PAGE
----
This article actually tested its efficacy against peptic ulcers in rats and came up positive: http://www.sciencedirect.com/science?_o ... cc270b04d9



I am always wary when these articles say antimicrobial activity. It implies activity along the lines of an antibiotic but in actual fact what they have done is flooded an agar plate with a bacterial mixture and then placed a paper disk dipped onto the substance being tested and looked for signs of inhibition of the bacterial growth near and around he disc. Its called a plate overlay technique. Many things will give that effect, including petrol, dettol, turpentine and a million other things. None of which I would be tipping down an animals throat. The details of exactly how the antimicrobial testing was done to claim invivo antimicrobial activity needs to be expanded. Just a note of caution.

Mike

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PostPosted: Tue Dec 29, 2009 2:36 pm 
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Chicken07 wrote:
They look small, but tasty. :thumbs: Our muscovies dress up a bit bigger than that.

Oh ... and that would be herbs sprinkled on the top wouldn't it, Julie? :wink:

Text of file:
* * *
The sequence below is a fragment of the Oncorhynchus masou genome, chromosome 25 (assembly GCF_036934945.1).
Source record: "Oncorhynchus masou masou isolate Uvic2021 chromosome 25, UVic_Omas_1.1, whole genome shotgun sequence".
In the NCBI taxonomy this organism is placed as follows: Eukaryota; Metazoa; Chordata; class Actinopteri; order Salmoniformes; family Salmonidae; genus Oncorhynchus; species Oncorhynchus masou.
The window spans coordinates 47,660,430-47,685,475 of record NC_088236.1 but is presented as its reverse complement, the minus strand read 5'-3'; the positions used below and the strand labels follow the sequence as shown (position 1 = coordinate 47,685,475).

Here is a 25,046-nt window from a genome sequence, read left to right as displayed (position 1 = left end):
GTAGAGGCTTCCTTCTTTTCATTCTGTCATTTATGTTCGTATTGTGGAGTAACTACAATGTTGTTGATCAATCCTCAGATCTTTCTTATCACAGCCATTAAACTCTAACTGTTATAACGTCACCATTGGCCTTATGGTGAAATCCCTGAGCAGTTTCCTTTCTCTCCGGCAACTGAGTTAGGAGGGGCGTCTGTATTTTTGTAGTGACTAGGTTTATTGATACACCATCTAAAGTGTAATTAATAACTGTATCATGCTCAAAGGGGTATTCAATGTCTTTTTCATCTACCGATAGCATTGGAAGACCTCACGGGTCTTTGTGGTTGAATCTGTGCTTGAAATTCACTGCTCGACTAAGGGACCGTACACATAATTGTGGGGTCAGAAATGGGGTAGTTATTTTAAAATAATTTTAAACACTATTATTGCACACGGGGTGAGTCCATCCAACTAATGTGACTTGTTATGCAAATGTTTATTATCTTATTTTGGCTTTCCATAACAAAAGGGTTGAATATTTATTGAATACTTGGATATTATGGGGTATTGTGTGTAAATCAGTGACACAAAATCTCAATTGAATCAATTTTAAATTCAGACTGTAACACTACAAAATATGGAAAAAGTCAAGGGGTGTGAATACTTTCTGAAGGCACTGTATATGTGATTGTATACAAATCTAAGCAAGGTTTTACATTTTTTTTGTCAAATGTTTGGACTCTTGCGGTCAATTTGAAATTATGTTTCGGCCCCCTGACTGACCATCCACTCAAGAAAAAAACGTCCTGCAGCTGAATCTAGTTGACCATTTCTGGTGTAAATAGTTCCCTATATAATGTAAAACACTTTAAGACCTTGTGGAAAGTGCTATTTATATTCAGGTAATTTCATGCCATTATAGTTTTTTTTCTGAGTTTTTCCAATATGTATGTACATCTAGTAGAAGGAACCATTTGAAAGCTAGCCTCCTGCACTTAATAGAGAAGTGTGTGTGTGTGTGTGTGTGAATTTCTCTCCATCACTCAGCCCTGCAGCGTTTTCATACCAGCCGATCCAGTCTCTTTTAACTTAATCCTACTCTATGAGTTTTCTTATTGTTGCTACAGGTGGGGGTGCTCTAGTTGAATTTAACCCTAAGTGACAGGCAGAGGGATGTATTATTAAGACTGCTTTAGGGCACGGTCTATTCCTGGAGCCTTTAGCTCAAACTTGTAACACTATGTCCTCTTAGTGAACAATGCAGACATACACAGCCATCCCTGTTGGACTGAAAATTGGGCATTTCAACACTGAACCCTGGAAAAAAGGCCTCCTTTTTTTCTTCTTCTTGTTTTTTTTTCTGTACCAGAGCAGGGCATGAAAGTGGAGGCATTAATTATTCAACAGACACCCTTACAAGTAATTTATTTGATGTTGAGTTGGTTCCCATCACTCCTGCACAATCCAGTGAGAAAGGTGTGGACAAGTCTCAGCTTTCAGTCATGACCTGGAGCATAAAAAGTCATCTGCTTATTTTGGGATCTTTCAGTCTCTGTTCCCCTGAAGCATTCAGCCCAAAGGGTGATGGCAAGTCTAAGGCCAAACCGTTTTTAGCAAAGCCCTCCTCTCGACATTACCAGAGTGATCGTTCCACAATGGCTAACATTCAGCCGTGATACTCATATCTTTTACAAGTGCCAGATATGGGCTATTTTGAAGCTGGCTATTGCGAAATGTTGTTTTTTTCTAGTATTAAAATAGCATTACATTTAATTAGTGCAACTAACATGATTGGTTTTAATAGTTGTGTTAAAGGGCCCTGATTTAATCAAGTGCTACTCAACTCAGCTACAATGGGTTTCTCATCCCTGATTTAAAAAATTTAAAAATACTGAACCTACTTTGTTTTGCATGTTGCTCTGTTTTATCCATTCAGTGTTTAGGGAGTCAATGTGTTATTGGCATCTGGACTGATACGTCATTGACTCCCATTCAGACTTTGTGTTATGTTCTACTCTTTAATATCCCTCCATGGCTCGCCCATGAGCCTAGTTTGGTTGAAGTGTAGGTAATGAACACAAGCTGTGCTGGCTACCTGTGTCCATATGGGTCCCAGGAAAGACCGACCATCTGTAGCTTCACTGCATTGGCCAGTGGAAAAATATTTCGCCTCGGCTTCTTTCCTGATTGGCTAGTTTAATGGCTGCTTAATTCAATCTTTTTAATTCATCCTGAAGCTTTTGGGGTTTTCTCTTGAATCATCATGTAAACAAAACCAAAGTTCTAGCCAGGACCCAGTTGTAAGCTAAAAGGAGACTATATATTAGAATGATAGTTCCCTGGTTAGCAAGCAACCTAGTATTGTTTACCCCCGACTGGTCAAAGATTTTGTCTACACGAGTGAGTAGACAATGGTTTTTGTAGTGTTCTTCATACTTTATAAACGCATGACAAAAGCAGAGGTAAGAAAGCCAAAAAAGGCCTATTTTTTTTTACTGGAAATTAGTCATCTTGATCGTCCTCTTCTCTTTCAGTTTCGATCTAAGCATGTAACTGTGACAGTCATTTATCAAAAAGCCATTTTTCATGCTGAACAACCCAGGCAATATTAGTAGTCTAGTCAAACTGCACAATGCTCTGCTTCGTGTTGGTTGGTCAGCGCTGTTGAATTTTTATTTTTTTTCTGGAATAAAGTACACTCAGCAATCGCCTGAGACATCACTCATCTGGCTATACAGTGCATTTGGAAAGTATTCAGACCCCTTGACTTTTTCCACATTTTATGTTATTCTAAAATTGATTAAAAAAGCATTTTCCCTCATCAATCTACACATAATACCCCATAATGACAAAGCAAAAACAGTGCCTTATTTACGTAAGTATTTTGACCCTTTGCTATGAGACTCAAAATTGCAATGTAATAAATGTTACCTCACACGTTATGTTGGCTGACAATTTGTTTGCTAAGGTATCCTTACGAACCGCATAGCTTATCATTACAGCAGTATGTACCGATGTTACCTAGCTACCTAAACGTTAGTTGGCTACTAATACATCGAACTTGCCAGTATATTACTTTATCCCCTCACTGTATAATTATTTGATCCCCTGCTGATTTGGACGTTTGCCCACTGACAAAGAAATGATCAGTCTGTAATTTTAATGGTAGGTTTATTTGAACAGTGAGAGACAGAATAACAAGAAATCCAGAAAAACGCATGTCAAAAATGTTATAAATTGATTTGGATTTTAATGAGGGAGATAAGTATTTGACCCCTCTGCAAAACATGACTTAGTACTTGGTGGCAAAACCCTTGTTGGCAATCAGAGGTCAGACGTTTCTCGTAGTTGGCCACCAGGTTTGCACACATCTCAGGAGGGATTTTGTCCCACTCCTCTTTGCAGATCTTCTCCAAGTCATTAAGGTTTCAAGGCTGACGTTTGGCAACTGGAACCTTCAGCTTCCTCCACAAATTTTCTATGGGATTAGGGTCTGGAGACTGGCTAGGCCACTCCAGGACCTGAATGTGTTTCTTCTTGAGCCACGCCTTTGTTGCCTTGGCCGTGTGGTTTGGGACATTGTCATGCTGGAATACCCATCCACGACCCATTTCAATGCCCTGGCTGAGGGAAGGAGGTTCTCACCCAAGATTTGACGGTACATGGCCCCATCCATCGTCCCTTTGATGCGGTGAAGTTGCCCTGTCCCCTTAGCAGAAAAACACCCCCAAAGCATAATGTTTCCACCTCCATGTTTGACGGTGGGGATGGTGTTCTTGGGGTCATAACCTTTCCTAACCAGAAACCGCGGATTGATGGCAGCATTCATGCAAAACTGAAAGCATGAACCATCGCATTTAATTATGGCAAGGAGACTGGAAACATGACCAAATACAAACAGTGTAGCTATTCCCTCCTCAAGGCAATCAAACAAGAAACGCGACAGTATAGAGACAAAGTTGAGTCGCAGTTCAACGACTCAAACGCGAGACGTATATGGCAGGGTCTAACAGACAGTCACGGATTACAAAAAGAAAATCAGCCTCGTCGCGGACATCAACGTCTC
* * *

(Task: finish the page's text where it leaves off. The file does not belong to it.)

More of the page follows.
They were just the breast fillets cathy!

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PostPosted: Tue Dec 29, 2009 5:55 pm 
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Thanks for having a look Info. It's good to know it wasn't just me that couldn't find much. I've come to the conclusion that, despite the odd mention here & there, there just isn't the solid and consistent results that would make me confident to advise people to use it for anything. I found a few early anti-malarial studies, the ulcer study and a few others, but no results were backed up with repeated studies and none of it appeared to be relevant for poultry. I decided to give this one a miss and move onto the next item on the list.